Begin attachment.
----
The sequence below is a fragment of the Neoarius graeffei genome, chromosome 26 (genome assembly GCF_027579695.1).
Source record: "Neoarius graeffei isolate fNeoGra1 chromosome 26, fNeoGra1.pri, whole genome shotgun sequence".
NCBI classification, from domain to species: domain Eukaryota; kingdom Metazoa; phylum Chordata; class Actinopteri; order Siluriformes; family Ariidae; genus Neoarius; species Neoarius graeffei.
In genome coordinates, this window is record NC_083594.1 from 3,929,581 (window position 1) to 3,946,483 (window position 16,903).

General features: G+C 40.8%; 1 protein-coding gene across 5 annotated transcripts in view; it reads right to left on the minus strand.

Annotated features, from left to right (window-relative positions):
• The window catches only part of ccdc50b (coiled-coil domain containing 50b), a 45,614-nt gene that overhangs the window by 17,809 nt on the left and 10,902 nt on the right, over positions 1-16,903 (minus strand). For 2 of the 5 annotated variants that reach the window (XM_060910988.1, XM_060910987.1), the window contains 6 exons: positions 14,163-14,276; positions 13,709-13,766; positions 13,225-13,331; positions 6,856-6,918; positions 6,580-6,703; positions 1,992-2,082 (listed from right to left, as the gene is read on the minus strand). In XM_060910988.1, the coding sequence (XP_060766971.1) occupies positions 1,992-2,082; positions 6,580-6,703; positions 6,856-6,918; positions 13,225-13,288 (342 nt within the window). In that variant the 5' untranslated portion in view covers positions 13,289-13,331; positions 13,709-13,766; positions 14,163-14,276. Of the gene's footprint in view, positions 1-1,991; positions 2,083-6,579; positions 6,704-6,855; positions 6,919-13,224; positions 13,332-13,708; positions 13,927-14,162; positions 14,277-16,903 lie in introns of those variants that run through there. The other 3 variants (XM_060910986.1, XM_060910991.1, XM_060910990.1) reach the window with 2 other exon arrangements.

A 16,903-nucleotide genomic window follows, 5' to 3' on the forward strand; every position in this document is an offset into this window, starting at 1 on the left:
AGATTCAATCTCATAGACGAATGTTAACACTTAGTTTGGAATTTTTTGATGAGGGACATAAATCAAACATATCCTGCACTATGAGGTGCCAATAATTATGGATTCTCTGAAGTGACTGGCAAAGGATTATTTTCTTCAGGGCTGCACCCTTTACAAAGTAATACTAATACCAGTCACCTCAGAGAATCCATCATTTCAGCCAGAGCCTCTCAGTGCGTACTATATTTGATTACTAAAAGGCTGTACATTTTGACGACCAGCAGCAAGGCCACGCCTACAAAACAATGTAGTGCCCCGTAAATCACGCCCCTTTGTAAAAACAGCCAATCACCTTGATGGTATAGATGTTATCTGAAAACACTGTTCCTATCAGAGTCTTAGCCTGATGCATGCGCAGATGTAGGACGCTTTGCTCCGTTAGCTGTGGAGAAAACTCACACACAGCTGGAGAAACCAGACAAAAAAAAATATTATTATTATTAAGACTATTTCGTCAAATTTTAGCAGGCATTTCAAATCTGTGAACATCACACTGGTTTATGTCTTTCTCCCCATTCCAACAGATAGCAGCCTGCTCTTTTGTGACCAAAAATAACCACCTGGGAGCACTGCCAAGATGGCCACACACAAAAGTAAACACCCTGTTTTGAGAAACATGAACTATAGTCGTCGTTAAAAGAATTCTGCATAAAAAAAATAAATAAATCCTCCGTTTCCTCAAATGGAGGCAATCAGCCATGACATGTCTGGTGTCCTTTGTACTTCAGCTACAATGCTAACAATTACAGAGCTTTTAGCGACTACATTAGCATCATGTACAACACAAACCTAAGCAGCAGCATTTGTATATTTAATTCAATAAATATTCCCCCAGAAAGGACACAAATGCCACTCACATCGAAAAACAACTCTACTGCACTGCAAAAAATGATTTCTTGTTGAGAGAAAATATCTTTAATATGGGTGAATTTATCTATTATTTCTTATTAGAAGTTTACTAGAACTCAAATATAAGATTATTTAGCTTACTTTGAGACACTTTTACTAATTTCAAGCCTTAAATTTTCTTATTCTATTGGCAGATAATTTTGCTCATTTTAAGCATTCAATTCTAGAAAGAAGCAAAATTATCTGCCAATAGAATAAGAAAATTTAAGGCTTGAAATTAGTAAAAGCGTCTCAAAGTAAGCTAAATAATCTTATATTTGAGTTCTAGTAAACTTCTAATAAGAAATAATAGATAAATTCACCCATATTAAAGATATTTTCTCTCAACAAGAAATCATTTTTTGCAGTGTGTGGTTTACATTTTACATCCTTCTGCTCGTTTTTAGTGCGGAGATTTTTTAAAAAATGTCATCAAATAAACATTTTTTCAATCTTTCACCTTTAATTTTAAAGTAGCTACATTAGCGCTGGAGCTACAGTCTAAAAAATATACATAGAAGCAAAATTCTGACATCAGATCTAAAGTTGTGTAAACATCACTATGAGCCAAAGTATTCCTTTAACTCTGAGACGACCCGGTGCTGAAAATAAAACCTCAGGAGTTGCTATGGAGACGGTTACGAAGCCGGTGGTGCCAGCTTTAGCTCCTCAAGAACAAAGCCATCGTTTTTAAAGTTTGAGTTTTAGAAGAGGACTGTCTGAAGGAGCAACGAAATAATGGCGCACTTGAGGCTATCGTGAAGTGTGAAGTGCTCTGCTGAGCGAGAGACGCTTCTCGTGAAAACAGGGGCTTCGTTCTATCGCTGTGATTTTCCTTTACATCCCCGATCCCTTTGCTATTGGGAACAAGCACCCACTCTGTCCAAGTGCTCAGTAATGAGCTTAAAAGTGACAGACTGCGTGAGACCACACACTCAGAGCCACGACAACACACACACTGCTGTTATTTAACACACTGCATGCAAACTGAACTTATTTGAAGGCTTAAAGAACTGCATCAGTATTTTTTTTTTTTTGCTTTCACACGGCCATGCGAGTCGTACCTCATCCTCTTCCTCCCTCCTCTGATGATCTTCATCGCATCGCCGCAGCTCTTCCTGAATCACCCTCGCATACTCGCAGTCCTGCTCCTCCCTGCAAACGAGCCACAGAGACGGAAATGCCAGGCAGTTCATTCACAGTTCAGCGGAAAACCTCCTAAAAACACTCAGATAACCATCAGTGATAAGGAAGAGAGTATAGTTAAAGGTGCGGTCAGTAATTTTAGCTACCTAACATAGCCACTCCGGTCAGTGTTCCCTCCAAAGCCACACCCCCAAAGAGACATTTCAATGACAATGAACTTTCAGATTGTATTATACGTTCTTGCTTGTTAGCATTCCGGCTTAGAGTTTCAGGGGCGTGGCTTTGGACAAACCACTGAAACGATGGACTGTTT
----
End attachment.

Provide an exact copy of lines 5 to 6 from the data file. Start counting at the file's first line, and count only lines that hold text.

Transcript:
General features: G+C 40.8%; 1 protein-coding gene across 5 annotated transcripts in view; it reads right to left on the minus strand.

Annotated features, from left to right (window-relative positions):